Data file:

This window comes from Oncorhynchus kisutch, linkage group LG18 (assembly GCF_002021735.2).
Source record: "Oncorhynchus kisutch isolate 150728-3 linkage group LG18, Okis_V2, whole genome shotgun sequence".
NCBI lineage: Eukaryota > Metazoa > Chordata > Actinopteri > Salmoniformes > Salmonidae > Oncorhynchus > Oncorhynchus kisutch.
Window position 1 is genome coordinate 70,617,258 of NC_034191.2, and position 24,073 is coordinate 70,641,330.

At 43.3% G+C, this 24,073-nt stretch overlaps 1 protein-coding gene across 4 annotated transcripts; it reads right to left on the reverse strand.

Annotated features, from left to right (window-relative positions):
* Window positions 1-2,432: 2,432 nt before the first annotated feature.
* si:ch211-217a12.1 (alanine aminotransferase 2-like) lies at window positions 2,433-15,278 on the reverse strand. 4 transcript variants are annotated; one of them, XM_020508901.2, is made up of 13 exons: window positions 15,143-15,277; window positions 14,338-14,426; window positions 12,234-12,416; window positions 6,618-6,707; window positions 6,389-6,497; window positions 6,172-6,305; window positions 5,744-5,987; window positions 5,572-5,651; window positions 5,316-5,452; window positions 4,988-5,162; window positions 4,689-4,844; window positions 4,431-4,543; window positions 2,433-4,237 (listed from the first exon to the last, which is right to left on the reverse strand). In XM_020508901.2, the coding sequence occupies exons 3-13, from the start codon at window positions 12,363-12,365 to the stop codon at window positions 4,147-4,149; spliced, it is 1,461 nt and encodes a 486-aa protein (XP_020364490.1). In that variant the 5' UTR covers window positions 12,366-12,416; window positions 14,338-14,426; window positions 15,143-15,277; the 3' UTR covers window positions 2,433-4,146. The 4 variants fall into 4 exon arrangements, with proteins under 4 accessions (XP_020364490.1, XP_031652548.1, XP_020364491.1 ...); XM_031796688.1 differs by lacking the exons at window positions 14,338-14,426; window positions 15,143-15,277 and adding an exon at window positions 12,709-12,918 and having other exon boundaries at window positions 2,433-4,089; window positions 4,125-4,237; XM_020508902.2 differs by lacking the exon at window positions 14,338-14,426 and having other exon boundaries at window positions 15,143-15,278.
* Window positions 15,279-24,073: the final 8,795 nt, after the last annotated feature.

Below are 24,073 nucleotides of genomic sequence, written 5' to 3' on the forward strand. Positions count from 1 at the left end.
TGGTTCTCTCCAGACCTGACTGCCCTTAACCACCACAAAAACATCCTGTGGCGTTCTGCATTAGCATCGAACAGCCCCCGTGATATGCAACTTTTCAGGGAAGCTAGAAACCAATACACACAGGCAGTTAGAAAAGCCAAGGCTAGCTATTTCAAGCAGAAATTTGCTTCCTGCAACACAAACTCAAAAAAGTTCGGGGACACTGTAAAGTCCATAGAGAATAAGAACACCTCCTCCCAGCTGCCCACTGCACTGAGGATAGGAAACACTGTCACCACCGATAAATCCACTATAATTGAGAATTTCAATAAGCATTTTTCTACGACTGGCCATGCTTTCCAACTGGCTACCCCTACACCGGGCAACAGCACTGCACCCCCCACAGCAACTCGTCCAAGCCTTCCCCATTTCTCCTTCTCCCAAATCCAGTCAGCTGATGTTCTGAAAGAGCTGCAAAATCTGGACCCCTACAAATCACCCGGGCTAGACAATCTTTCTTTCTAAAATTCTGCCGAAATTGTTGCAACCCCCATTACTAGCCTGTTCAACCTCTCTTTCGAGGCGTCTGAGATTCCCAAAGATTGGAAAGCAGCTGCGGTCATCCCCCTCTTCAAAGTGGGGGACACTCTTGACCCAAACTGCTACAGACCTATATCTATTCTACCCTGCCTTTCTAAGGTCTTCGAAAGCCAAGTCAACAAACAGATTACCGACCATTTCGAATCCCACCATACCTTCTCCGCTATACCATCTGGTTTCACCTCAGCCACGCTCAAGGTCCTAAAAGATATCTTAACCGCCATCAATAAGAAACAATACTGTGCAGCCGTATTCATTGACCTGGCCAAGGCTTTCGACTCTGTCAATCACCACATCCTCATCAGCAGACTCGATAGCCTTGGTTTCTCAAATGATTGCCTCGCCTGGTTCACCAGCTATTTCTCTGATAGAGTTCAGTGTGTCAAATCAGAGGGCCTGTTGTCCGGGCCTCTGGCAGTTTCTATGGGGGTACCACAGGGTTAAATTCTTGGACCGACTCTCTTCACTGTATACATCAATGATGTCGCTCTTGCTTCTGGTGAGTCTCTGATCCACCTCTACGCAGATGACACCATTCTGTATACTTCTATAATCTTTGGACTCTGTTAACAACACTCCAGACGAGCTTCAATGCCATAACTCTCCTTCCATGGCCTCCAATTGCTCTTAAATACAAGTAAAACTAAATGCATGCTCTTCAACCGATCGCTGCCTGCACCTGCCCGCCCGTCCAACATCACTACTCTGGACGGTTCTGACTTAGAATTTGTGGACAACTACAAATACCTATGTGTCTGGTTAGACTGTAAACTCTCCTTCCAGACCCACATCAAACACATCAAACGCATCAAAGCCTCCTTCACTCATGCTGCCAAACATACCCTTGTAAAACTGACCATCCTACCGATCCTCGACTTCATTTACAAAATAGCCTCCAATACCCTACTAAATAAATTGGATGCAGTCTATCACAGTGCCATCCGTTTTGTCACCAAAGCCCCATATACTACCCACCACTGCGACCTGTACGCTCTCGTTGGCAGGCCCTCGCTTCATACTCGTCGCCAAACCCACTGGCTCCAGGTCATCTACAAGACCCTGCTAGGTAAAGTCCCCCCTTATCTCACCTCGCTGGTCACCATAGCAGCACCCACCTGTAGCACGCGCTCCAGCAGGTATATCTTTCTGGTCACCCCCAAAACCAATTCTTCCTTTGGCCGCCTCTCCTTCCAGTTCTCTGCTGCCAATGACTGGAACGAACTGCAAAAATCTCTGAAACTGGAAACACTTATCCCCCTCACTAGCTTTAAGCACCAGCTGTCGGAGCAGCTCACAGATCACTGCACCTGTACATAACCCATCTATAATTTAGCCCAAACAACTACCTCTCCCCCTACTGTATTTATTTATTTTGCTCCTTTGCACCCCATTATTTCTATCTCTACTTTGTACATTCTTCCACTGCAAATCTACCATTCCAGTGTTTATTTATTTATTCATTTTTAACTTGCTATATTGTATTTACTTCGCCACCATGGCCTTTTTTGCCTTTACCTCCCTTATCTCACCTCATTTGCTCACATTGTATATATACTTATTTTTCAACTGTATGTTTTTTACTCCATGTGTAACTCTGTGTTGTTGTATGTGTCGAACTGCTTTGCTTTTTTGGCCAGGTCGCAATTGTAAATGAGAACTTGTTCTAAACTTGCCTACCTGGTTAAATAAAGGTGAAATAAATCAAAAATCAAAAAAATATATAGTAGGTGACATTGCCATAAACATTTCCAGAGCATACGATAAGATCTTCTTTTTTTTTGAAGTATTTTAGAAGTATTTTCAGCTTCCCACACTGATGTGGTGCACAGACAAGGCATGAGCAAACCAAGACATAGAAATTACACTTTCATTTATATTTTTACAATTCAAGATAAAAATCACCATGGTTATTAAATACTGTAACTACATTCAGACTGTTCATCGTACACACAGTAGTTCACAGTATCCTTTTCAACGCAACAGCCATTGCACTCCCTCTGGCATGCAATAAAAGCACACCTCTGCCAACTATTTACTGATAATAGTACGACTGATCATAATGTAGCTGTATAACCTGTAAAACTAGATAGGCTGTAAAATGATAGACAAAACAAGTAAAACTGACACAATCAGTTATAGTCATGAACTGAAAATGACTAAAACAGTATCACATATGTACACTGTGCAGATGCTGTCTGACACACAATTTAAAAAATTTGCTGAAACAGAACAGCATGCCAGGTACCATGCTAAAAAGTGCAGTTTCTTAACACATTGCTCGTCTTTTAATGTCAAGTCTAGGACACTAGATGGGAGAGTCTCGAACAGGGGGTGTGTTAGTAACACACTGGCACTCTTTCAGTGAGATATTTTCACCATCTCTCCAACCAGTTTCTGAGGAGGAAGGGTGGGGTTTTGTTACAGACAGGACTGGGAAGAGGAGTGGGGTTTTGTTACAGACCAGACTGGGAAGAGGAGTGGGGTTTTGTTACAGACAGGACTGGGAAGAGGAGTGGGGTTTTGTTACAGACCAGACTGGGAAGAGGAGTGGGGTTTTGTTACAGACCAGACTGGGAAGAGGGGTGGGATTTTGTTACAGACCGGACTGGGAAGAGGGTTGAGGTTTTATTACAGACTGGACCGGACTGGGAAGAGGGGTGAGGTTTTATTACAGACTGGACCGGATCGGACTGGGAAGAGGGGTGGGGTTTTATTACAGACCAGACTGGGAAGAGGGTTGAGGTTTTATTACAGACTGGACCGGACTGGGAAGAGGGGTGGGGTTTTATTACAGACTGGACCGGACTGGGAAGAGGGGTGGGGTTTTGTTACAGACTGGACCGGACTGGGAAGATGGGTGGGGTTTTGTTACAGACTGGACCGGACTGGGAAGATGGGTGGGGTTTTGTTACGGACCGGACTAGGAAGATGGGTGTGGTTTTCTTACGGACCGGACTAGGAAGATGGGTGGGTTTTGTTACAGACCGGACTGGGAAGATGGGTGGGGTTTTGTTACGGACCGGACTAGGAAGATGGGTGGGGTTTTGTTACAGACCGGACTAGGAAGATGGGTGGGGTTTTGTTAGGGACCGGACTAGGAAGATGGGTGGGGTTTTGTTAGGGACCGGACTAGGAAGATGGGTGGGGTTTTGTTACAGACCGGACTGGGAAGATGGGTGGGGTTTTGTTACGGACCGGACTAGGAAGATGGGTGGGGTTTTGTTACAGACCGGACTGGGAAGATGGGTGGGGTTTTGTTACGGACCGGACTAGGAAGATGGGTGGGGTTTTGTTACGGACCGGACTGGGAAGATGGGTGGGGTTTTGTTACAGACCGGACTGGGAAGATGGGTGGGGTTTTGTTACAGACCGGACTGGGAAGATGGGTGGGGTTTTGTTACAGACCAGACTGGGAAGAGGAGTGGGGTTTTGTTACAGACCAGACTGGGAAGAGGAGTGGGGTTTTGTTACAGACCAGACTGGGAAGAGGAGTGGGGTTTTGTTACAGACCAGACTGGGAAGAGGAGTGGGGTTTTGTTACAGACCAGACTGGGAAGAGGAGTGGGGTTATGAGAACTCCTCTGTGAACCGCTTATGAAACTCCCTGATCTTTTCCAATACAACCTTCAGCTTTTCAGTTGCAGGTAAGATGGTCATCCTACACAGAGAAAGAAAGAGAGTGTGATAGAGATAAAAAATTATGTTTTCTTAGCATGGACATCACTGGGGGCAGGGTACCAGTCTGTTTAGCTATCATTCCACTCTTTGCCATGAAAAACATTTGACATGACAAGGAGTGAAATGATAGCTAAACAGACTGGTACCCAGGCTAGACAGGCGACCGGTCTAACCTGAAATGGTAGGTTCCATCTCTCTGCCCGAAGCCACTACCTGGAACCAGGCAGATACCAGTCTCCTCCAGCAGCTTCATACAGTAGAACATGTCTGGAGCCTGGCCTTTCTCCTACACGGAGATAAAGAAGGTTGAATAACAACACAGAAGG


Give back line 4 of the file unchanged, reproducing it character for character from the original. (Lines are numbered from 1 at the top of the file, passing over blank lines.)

Window position 1 is genome coordinate 70,617,258 of NC_034191.2, and position 24,073 is coordinate 70,641,330.